The vast range of powers all make sense, thematically linked and working their way into battles organically. The Monarch Ah Muzen Cab’s abilities all relate to his obsession or love or whatever his deal is with bees and his role as a hunter. He strikes from range and when foes get too far away, he has plenty of ways to close the gap. There are longer range attacks; sticky honey that slows enemy movement and infects them with the “Bees!” passive, adding a DoT effect; and even summoned bee hives that give a speed, healing and damage buff.
The spell effects are big, flashy things. Beams of fire shooting out of the sky and carving the ground, whirlpools that release the Kraken, towering walls of ice – they impress and intimidate. Their scale is convenient, as battles can get hectic and the small field of view can make it easy to overlook the threats. But there’s a psychological effect as well. These devastating powers make enemies daunting to face. You might be playing as a god, but so is everyone you’re going to face.
It was in Arena, Smite’s gladiatorial mode, where I cut my teeth in the never-ending war between inexplicably angry deities. There are no lanes to worry about, only a few towers by base entrances and the main objective is to kill the enemy. Points decrease as foes are dispatched and to a lesser degree when a minion makes it through the enemy portal. And in that big, open space, it gets messy. Ten gods just hammering away at each other, unleashing spell after spell, it’s Smite in its purest form, an action RPG about gods who want to fight each other.
Conquest is one of the game’s more traditional modes, featuring three lanes, towers and a maze-like jungle. But even here there are little twists, like the Titans, Smite’s answer to Dota’s Ancients. The Titans, though, they are pretty good at defending themselves. They live up to their name in size, and a few strikes from them and a god could be done. It can be a long fight. I’ve never played a Conquest game shorter than 30 minutes (Arena is usually 10-20), and a few have even hit an hour.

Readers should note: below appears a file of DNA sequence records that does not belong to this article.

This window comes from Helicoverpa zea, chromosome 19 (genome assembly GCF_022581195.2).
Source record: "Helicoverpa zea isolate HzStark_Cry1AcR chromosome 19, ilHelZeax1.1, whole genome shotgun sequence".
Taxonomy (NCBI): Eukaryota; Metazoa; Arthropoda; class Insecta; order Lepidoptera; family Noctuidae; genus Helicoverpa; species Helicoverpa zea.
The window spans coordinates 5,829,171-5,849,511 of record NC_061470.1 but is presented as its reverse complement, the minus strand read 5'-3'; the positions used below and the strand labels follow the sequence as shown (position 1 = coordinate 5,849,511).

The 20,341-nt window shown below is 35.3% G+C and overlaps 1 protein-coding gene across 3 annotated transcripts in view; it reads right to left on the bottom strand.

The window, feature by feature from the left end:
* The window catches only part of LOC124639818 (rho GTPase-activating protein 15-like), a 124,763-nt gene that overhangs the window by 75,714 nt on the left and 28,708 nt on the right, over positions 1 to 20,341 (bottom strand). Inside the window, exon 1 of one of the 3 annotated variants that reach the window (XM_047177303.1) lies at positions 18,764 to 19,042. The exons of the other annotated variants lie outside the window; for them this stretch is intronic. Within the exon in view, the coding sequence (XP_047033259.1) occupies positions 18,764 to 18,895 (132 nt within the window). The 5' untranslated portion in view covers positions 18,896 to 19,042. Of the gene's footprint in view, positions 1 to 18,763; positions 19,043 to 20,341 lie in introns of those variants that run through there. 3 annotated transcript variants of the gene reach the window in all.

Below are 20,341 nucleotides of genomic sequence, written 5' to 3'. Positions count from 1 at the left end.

It’s why the surrender option exists, I suppose. It allows teams to forfeit the match if they feel they’ve already lost. I’ve only seen it used once, thankfully. I have seen startling comebacks, matches where an assured victory became a horrifying loss and many a triumphant moment occurring with the end in sight. And there are plenty of gods who really don’t shine until the late game, where they can evolve into genuine game-changers.
It’s a simpler style of MOBA. Items – while important – aren’t as dramatically impactful as they are in Dota and loadouts can be saved and applied automatically, letting you ignore item selection altogether once you have ones that you’re comfortable with. Effort has been made to get gods into battle as quickly as possible, and for the combat to be the focus over builds and strategy.
I never expected Smite to worm its way into my roster of games I keep playing after review. It’s a small number because there isn’t enough time in the day for more, but Smite’s going in there. It will likely be my go-to MOBA, at least until Heroes of the Storm. There are still almost 40 characters I’ve barely played, many not at all, and I confess that I might even chuck in a bit of money so I can grab some of the ridiculous god skins. Catwoman Bastet, Sith Lord Sun Wukong: they are absurd and I must own them.